For both Job Support Scheme grants you still need to deduct and pay the taxes and employee National Insurance contributions (NICs), and pay employer NICs to HMRC on the full amount paid to the employee, including any grant from the scheme.
You can claim through the JSS if you are experiencing reduced business activity due to coronavirus and you have:
created and started using a UK PAYE scheme on or before 23 September 2020
enrolled for PAYE online
a UK, Channel Island or Isle of Man bank account
Businesses forced to close in England will also be provided with grants. Payments will be made as follows:
Properties with a rateable value of £15,000 or under will receive grants of £667 per two weeks of closure (£1,334 per month).
Properties with a rateable value of over £15,000 and less than £51,000 will receive grants of £1,000 per two weeks of closure (£2,000 per month).
Properties with an rateable value of £51,000 or over will receive grants of £1500 per two weeks of closure (£3,000 per month)
A Treasury spokesperson has told Enterprise Nation that the scheme launches on 1 November but full details have not yet been released.
The government has confirmed to Enterprise Nation that the grants will also apply to businesses forced to close nationally such as nightclubs.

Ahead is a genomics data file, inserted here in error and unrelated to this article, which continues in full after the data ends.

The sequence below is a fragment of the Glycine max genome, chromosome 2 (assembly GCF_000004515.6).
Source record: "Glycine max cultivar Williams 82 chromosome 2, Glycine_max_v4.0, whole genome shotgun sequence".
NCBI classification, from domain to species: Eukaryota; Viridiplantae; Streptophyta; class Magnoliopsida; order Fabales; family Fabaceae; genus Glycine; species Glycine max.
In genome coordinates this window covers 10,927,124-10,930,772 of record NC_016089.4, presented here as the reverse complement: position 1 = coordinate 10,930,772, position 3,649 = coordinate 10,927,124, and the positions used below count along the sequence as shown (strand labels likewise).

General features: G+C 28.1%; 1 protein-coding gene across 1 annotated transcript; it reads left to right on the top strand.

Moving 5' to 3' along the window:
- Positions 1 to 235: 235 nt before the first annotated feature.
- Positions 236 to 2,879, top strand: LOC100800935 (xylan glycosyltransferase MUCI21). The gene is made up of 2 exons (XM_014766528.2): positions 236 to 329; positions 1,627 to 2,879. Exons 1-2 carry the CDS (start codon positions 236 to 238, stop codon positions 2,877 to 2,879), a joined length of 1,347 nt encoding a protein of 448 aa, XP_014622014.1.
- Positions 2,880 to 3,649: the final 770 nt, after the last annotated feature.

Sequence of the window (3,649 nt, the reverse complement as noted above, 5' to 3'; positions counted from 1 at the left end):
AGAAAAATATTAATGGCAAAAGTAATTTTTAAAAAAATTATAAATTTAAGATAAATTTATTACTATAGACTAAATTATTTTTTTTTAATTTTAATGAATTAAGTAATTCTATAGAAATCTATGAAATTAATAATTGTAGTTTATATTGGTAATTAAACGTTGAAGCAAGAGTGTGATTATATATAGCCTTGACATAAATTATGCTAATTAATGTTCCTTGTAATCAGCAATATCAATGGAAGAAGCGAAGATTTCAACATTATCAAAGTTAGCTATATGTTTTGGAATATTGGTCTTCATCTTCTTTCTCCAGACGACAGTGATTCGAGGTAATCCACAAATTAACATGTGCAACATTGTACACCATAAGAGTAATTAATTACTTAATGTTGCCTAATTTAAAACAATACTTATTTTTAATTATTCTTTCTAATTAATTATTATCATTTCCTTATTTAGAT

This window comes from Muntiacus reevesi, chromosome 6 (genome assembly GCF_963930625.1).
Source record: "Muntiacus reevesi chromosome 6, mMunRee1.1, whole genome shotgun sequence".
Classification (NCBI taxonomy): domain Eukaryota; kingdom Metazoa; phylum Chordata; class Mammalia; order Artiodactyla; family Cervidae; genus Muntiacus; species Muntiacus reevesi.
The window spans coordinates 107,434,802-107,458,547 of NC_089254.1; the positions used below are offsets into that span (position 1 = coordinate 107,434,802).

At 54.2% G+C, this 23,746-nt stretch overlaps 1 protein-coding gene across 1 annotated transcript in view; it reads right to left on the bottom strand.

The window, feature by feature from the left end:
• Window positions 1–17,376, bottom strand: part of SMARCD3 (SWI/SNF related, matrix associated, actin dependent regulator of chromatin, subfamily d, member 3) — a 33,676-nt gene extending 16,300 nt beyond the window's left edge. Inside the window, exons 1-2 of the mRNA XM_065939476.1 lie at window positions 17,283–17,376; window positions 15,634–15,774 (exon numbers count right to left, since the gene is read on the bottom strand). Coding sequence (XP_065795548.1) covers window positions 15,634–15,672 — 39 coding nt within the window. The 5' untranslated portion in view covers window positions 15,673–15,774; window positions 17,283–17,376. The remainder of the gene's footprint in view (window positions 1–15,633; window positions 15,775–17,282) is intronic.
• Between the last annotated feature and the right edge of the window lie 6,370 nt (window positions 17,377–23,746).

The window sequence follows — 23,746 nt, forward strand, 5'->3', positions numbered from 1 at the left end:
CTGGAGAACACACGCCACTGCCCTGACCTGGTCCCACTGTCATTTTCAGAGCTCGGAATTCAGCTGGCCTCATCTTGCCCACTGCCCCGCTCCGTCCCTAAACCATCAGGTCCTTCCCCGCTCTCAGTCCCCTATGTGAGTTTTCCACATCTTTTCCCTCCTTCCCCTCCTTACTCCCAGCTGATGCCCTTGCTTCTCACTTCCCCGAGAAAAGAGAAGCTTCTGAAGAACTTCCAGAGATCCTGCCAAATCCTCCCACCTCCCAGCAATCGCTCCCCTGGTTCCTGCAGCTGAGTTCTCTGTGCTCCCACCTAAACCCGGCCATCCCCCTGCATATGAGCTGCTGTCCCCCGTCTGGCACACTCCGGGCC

We have asked for clarification of the full details. This post will be updated when we get a response.
To help the devolved administrations in Scotland, Wales and Northern Ireland fund grant schemes, the government is increasing the previously announced minimum of at least £12.7bn in additional resource funding to at least £14bn.
This means at least £7.2bn for the Scottish government, £4.4bn for the Welsh government and £2.4bn for the Northern Ireland Executive.
The Scottish government's COVID-19 Restrictions Fund provide one off grants to businesses affected by restrictions in Scotland implemented on 9 October.
Up to £2,000 is payable to businesses with a rateable value of up to £51,000 and for those with a rateable value of £51,001 or above, the grant is £3,000.
A hardship fund with grants of up to £1,500 is aimed at supporting some businesses that remain open but are directly impacted by the restrictions such as those in the direct supply chains of businesses forced to close.
The first round of applications focus on:
hospitality businesses and some gyms, required by the new regulations to operate in a restricted way
producers/wholesale businesses based in Scotland supplying primarily short-life goods or produce to hospitality businesses required by the regulations to close or operate in a restricted way and able to evidence a minimum 25% reduction in turnover during the brake period
Applications are open on on local authority websites until 5pm on Tuesday 3 November. Full details are here.
Nightclubs and soft play centres that have been closed by law since March can access grants as follows:
£10,000 grant for a property with a rateable value of £18,000 or under
a £25,000 grant for a property with a rateable value between £18,001 and £51,000